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Thank you so much for your info. I have read numerous disappointments on low-level lighting/noise level using D300. Coming down to price now--sooner or later it does. Video isn't a concern, but I'm sure there are a few new features, but if its the difference of $3-400 it looks like the D300 is the choice for my Nikon 70-200mm f/2.8 VR lens, so far.
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Old Sep 6, 2009, 3:37 PM   #4
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Jim is correct, you are not likely to get very high shutter speeds with a f2.8 lens.

I took this at ISO 6400, f1.8 (with Canon 85mm f1.8 lens) and 1/1000s. There is still a little motion blur even at these speeds.



Here is a shot at ISO 3200, f1.8 and 1/500s, as you can see there is even more blur.



Shooting at f2.8 will give less than half the light getting into the camera so you will be looking at 1/200s using ISO 3200 assuming the same light as I had (this is a common amount for a gym).
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Old Sep 6, 2009, 3:39 PM   #5
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Quote:
...I have read numerous disappointments on low-level lighting/noise level using D300...
You're going to see people complaining about low light performance from most any camera, depending on how they're using it. ;-)

Frankly, it's pretty amazing that we have so many camera choices that do as well as they do at ISO 3200 now (and I'd include the D300 as one of them). But, you're really pushing the limits of this type of sensor once you start moving much above ISO 3200. Personally, I find ISO 4000 to be a good compromise setting with cameras using that sensor when ISO 3200 isn't quite enough for a high percentage of keepers. But, I wouldn't use ISO 6400 unless I really had to. Again, quality is always subjective (and the print/viewing sizes needed to into the equation, too).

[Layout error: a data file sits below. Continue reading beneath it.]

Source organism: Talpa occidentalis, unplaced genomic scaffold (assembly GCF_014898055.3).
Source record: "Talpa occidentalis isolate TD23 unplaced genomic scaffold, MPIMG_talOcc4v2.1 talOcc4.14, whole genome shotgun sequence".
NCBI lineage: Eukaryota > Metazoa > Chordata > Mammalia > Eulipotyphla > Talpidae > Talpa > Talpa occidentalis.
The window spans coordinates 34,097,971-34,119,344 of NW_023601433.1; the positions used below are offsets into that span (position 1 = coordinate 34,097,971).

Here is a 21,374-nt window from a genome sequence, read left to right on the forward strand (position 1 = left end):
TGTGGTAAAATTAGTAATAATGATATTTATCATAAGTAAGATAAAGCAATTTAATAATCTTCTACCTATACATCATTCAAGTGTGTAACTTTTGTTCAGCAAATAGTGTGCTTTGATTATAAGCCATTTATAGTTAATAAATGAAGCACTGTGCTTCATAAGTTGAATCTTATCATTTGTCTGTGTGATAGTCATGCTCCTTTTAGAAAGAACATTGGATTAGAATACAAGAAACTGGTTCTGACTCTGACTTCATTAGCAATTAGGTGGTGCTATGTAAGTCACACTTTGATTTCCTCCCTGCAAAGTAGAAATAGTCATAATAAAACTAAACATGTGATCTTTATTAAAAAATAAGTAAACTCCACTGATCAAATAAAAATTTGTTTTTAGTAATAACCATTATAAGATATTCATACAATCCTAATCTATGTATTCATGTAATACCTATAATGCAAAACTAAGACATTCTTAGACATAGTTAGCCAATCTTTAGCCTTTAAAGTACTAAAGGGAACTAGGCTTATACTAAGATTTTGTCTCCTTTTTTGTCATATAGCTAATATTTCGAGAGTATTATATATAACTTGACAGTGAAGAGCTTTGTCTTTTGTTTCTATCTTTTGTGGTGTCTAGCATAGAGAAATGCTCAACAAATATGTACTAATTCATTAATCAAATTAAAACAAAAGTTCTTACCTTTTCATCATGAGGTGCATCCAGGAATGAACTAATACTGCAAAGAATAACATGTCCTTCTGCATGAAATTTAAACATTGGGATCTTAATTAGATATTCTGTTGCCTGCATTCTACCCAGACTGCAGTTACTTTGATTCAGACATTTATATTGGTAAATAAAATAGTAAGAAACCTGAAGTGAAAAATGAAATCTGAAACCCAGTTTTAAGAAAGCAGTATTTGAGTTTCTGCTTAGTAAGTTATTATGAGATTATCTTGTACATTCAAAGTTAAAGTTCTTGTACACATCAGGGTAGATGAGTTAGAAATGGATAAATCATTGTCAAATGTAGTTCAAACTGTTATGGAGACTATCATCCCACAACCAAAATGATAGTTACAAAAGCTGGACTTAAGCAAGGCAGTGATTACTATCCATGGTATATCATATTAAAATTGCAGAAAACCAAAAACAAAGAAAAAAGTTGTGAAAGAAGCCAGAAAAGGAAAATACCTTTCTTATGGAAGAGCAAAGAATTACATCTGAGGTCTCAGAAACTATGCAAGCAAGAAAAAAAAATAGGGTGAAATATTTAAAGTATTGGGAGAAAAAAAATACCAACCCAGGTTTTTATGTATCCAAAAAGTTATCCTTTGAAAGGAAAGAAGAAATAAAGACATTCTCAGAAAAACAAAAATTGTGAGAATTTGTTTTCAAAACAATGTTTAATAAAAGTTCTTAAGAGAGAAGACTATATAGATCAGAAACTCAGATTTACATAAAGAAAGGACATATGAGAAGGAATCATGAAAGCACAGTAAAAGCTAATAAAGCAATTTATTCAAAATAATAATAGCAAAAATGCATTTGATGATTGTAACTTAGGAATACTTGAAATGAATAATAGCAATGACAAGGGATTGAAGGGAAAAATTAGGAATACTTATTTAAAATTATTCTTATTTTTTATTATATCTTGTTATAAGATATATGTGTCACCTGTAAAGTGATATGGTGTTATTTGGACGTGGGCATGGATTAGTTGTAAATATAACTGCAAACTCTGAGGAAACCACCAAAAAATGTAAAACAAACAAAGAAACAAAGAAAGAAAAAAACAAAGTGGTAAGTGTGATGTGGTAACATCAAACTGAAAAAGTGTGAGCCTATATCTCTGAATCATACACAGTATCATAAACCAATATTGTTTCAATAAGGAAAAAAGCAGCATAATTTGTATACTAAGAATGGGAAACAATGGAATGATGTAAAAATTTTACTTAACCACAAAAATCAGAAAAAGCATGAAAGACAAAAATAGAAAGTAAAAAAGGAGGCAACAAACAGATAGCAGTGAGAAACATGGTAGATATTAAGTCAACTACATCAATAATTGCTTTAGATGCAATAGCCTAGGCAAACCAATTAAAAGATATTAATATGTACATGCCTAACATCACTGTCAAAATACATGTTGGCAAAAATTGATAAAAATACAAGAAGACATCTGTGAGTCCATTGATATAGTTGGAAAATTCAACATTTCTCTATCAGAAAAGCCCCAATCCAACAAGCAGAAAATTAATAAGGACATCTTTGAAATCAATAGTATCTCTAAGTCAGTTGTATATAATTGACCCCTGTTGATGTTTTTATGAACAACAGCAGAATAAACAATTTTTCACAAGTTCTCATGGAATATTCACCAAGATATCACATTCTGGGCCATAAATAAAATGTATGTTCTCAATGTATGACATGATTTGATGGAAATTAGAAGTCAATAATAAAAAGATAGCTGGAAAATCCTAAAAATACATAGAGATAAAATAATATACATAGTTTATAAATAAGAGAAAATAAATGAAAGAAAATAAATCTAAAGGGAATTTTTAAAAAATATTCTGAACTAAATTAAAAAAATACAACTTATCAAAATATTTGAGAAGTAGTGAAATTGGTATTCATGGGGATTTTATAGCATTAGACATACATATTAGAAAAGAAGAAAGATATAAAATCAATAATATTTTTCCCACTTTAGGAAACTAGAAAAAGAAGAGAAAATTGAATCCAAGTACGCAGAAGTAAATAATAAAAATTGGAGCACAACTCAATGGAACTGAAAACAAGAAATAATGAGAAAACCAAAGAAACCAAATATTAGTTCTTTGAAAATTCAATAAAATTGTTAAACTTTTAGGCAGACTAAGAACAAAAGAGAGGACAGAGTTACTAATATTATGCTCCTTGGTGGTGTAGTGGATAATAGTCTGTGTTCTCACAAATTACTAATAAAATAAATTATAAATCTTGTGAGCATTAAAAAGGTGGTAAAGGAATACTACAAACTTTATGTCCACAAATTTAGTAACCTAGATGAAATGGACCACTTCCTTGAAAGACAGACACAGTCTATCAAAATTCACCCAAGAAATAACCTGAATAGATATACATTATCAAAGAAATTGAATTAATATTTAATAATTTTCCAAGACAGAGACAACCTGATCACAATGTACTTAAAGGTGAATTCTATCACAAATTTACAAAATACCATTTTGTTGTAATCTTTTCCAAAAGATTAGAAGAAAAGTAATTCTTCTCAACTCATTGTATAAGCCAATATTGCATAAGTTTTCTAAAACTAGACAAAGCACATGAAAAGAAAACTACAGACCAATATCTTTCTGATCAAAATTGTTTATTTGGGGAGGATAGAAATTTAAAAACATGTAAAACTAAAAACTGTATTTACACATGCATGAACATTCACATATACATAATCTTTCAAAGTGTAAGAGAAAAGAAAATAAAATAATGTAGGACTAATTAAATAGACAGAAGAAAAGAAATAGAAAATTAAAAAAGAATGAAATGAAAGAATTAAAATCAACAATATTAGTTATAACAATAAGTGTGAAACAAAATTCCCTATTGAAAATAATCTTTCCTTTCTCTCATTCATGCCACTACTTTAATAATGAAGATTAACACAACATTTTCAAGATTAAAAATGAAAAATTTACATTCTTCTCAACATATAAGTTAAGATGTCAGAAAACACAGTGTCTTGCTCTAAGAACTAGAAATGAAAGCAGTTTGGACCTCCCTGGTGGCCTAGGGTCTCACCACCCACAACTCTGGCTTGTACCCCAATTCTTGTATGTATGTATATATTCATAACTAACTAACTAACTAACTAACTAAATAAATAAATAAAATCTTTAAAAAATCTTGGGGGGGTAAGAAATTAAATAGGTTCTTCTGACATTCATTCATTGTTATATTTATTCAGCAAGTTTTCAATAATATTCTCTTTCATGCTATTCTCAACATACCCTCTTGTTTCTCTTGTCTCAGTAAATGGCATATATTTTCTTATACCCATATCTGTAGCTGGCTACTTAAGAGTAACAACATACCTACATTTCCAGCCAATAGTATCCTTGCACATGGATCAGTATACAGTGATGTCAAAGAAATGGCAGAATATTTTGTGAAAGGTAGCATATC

The Nikon D3 is really the best bet right this minute in the Nikon lineup for low light sports use. It's a super camera (but, it's not cheap).
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Old Sep 6, 2009, 4:17 PM   #6
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Nice gym shots my daughter's a level 4...anyway I feel like I'm back to square 1. Don't feel bad guys I need to hit it right the first time...or close. 1.8 vs the 2.8 is a bit of a difference in lighting and blur. Proof is in the image. Well now whats the next step up or diagonally on my reach out and get her "bridge kick over," shot across the gym? D3 is $4G's NOT - D700 is around $2300 body. D300 body is around $1500. Is the D700 that much better than the D300? Jim- your pics are nice ones w/the 85mm f1.8 lens. What lens for across the gym is highly touted by you guys? Sounds like f1.8 and higher wins...
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Old Sep 6, 2009, 4:30 PM   #7
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I think I would look at the D300 with 85mm f1.8 lens, one thing I'm not 100% sure of is if this as fast focusing as the Canon 85mm f1.8 lens so someone with more Nikon knowledge will need to chip in.